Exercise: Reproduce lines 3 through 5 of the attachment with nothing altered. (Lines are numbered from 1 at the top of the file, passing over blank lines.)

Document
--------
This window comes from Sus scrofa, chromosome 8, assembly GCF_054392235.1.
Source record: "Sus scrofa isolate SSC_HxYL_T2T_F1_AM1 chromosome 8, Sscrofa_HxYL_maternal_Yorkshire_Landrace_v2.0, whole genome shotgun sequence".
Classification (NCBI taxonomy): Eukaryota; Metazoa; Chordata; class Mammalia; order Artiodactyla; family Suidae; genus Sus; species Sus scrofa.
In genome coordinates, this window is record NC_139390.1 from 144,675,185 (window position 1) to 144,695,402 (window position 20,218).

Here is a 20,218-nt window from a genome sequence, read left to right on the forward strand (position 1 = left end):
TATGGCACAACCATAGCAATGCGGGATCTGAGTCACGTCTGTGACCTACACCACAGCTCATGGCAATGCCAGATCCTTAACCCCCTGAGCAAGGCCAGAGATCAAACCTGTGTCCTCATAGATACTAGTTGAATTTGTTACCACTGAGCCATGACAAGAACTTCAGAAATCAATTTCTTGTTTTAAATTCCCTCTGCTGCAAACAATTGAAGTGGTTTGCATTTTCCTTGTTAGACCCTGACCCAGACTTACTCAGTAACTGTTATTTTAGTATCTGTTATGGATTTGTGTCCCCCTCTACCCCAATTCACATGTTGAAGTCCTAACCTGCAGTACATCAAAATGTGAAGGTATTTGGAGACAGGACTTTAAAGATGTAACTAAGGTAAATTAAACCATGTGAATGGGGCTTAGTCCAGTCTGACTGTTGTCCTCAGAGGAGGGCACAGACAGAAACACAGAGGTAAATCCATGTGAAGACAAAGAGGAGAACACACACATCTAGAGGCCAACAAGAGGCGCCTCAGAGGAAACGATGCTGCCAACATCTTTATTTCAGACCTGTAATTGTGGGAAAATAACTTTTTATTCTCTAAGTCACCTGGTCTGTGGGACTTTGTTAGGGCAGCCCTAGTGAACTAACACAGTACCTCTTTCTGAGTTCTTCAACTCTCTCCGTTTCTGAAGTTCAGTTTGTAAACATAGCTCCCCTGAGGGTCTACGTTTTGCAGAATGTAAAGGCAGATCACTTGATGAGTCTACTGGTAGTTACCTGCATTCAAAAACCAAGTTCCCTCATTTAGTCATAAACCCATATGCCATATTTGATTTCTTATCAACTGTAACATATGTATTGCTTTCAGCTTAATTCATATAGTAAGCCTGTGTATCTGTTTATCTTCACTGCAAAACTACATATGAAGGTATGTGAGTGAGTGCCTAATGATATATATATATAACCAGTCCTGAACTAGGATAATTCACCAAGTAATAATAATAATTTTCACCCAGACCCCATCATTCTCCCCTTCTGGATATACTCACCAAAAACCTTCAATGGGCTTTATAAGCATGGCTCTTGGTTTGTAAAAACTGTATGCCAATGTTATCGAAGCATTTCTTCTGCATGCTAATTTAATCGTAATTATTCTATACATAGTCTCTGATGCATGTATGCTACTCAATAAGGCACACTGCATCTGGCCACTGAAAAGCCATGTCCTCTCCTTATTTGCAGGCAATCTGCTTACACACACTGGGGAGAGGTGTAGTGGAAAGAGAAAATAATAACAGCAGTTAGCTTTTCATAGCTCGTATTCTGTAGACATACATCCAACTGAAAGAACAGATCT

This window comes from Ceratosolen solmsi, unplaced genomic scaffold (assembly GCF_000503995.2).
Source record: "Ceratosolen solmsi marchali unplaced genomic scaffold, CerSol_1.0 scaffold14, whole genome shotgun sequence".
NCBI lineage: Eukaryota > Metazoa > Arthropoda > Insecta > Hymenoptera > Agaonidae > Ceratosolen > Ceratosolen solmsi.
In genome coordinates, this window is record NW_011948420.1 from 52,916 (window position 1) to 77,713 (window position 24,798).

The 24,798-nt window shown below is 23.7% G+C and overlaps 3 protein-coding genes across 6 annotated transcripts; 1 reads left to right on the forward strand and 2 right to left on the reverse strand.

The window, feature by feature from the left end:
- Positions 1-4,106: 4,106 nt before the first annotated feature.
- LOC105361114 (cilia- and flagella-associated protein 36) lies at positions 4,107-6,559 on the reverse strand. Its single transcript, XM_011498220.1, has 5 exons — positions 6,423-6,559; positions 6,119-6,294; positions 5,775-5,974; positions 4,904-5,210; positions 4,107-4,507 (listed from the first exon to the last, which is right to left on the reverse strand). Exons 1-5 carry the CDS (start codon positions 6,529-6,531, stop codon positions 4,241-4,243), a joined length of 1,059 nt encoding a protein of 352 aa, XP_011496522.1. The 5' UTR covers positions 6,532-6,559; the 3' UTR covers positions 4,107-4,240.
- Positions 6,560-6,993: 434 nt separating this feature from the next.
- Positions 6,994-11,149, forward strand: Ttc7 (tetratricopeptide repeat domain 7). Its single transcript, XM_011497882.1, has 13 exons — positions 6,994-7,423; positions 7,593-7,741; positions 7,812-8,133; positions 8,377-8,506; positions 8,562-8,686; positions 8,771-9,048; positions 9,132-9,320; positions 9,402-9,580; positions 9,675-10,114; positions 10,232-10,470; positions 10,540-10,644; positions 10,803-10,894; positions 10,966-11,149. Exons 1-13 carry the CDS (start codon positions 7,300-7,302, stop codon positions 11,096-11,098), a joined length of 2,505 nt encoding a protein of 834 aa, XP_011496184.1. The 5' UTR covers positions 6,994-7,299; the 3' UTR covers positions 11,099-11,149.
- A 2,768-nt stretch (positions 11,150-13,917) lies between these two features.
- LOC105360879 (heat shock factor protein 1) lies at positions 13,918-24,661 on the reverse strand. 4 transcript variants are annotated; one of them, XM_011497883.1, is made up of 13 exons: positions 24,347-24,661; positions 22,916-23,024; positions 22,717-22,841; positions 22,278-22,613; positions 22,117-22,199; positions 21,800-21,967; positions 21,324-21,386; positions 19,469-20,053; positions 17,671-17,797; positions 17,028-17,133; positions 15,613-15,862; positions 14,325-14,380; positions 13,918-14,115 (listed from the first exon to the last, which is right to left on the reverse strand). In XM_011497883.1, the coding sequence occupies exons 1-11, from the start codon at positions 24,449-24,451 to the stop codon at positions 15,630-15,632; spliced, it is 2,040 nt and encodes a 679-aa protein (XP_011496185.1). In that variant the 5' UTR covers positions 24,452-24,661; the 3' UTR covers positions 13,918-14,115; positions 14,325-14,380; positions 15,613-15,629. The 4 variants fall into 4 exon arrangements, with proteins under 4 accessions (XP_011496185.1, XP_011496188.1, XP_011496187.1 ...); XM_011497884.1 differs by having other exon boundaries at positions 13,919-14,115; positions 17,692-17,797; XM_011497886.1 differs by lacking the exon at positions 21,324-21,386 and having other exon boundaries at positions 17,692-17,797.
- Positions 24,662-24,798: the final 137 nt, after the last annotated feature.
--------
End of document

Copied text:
Classification (NCBI taxonomy): Eukaryota; Metazoa; Chordata; class Mammalia; order Artiodactyla; family Suidae; genus Sus; species Sus scrofa.
In genome coordinates, this window is record NC_139390.1 from 144,675,185 (window position 1) to 144,695,402 (window position 20,218).

Here is a 20,218-nt window from a genome sequence, read left to right on the forward strand (position 1 = left end):